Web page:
Korea Southern Power Co. (KOSPO) is making massive investments into new and renewable energy projects with the goal of making a shift in the energy paradigm to promote public safety.
The power company is accelerating efforts to expand new and renewable energy industry infrastructure with the goal of building wind power units and 100 small hydro power units. KOSPO’s move is in line with the government’s target of raising the portion of Korea’s new and renewable energies in power generation to 20 percent by 2030. KOSPO is looking even fiether than the government’s official target: The power company is targeting the percentage of new and renewable energies at 30 percent by 2030, which it calls the “New/Renewal 3030 Target.”
KOSPO operates 51 wind power units with a combined capacity of 105MW, the most in Korea. Starting with the dedication of the Hangyeon Wind Power project’s first phase (four units with a combined 1.5MW) in 2004, KOSPO successfully implemented the 1.8MW Taebaek Wind Power Project and the 16MW Changjuk Wind Power Project in succession. In 2016, the power company put the 30MW Peyongchang Wind Power in commercial service to supply power for the 2018 PyeongChang Winter Olympic Games.
This year, KOSPO is launching the 32MW Jeongam Wind Power Project and the 20MW Gyenaemi Wind Power Project.
The power company plans to build the 30MW Mt. Yookbaek Power Plant in Samcheok and 60MW Ahnin Power Plant in Gangneung next year. KOSPO plans to build a 100MW large-capacity wind power complex in Daejeong-eup, Jeju to overcome the limits of overland power.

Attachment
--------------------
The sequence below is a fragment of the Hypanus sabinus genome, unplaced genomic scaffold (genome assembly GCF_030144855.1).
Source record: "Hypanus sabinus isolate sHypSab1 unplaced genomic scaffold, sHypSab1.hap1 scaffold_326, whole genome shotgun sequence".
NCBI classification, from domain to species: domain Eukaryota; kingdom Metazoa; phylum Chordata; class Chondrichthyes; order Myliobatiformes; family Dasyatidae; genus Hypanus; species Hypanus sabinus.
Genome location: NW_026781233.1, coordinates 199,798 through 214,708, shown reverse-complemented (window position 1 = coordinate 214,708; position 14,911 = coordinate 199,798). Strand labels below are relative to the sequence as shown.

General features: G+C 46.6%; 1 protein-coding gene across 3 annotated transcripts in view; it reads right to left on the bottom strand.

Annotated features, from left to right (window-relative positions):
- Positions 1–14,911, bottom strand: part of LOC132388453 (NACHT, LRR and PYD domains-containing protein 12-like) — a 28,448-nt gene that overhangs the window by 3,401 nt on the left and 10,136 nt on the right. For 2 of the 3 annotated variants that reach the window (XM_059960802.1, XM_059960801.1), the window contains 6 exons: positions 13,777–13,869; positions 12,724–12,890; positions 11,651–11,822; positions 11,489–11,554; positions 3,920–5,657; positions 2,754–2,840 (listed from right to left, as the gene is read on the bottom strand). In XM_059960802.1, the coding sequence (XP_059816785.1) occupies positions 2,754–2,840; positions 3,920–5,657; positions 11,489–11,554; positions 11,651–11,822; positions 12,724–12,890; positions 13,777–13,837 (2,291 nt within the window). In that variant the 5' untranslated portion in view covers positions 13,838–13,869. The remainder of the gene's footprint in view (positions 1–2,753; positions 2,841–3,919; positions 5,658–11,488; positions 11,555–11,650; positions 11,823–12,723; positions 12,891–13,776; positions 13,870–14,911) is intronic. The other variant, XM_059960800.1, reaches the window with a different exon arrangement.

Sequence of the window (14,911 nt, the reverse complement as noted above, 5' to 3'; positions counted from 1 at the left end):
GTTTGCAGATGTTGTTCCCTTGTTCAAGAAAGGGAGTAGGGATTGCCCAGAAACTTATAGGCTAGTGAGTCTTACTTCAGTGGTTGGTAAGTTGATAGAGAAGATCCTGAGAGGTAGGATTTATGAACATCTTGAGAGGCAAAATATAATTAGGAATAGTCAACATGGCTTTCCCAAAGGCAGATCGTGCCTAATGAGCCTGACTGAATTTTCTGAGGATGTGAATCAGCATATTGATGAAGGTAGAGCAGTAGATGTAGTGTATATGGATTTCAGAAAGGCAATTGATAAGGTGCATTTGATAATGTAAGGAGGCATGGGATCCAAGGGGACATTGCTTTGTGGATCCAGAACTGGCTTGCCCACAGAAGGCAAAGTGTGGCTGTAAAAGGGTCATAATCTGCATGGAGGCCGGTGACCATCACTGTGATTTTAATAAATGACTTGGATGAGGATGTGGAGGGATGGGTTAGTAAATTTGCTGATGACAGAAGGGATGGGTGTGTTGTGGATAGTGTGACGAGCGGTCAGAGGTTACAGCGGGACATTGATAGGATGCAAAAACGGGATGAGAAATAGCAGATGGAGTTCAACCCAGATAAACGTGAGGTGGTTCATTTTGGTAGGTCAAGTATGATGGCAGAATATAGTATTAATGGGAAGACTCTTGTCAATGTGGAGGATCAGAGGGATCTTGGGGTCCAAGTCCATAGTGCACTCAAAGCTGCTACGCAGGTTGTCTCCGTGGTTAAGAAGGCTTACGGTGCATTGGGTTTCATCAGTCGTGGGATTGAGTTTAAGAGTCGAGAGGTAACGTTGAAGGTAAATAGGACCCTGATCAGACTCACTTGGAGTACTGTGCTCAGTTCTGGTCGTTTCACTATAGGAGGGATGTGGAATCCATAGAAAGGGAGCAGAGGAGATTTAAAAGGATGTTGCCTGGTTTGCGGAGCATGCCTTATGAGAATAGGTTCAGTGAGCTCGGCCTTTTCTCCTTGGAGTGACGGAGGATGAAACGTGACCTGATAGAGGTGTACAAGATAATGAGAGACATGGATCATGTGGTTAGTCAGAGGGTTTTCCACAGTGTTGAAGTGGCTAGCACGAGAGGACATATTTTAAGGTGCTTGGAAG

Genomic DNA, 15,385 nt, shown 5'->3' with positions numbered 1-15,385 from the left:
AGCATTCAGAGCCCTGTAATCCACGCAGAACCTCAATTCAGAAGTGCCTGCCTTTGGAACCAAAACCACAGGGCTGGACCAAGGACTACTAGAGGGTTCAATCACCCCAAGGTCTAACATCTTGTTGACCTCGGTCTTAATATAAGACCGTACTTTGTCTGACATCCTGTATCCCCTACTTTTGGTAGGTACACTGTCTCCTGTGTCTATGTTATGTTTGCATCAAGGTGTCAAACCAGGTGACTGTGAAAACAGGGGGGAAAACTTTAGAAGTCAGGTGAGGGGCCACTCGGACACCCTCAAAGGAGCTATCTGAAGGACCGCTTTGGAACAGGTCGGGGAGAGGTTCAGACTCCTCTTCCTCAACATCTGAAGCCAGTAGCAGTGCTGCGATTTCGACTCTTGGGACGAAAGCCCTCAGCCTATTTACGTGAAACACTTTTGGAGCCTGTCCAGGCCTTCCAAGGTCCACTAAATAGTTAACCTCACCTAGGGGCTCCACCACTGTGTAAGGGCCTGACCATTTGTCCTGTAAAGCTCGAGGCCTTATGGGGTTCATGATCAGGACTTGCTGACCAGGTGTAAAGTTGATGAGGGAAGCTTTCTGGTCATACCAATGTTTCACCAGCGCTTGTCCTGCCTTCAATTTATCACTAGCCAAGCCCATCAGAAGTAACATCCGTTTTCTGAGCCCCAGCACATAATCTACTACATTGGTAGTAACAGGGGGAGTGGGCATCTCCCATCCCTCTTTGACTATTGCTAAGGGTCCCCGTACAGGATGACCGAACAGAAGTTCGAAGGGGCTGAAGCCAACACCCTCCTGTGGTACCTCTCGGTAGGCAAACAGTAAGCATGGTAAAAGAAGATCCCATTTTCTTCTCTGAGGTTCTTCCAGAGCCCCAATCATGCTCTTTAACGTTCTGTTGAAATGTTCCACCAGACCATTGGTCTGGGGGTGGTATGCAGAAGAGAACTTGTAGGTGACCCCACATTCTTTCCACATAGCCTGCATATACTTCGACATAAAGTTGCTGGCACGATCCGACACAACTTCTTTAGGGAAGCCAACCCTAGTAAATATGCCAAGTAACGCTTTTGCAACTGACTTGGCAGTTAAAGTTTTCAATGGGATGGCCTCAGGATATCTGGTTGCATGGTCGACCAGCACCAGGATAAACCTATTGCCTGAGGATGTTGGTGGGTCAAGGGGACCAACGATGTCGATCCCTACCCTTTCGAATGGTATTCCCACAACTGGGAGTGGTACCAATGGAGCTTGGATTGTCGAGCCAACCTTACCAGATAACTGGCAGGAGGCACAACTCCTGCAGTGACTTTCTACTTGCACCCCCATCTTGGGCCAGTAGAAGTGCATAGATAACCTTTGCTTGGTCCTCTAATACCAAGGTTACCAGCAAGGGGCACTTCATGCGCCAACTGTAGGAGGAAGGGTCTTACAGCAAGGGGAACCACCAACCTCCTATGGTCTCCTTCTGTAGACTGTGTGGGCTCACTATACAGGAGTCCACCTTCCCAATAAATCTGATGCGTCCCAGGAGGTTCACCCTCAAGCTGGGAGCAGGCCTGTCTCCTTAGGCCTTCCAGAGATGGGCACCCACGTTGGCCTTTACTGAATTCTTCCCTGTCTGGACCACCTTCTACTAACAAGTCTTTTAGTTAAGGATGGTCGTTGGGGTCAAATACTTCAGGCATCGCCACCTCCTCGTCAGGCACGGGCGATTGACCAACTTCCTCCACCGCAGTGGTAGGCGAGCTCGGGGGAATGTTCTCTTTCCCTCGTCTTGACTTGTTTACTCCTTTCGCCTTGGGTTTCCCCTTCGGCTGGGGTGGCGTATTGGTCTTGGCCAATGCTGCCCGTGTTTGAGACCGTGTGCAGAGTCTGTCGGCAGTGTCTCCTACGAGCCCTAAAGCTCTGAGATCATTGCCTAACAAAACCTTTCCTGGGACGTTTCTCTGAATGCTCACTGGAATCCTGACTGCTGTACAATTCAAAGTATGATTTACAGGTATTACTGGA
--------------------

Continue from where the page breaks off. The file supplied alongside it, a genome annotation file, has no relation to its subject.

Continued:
KOSPO is striving to explore small hydro power resources. The power company aims at building 100 small hydro power units across the nation by 2019. The power can be utilized in such diverse areas as tap water networks and waste water treatment plant effluents. It does not spew greenhouse gas emissions, contributing to the easing of global warming and the substitution of fuels for power generation.
KOSPO is now working on the research of a 5kW-class high-efficiency multi-use solar cell module. The module is a technology embedding concentrating photovoltaic (CPV) cells in non-CPV cell space.
Non-concentrating photovoltaic power cells are cheaper in price and can generate power on cloudy days using scattered sunlight, but they have such drawbacks as low efficiency and usage rates hovering at a range of about 15 percent. CPV cells can generate power twice more than non-CPV cells, but they cannot see generation efficiency drop in cloudy weather and are expensive.
The high-efficiency multi-use solar cell module KOSPO is now developing is striving to employ all strengths of CPV cell and non-CPV cell. In clear weather, CPV and non-CPV cells are utilized simultaneously to max out power generation, but non-CPV cells are used to add power generation on cloudy days.
KOSPO is also planning to build fuel cells and biomass power units at idled lots of its power complexes. The power company is implementing a 20MW fuel cell phase 1 project whose dedication is slated for next August, using an idle area of the Shin Incheon Power Complex. The 8MW-class, second phase project is to be launched soon. KOSPO plans to launch fuel cell unit projects using idle lands of power complexes in Busan, Yeongweol, and Andong.
The Samcheok Power Complex is planning to build a 100MW-class eco-friendly biomass power unit on its idled area.
KOSPO plans to utilize fuels for biomass power generation from regional companies located near the units with the goal of contributing to boosting the regional economy through job creation and more consumption.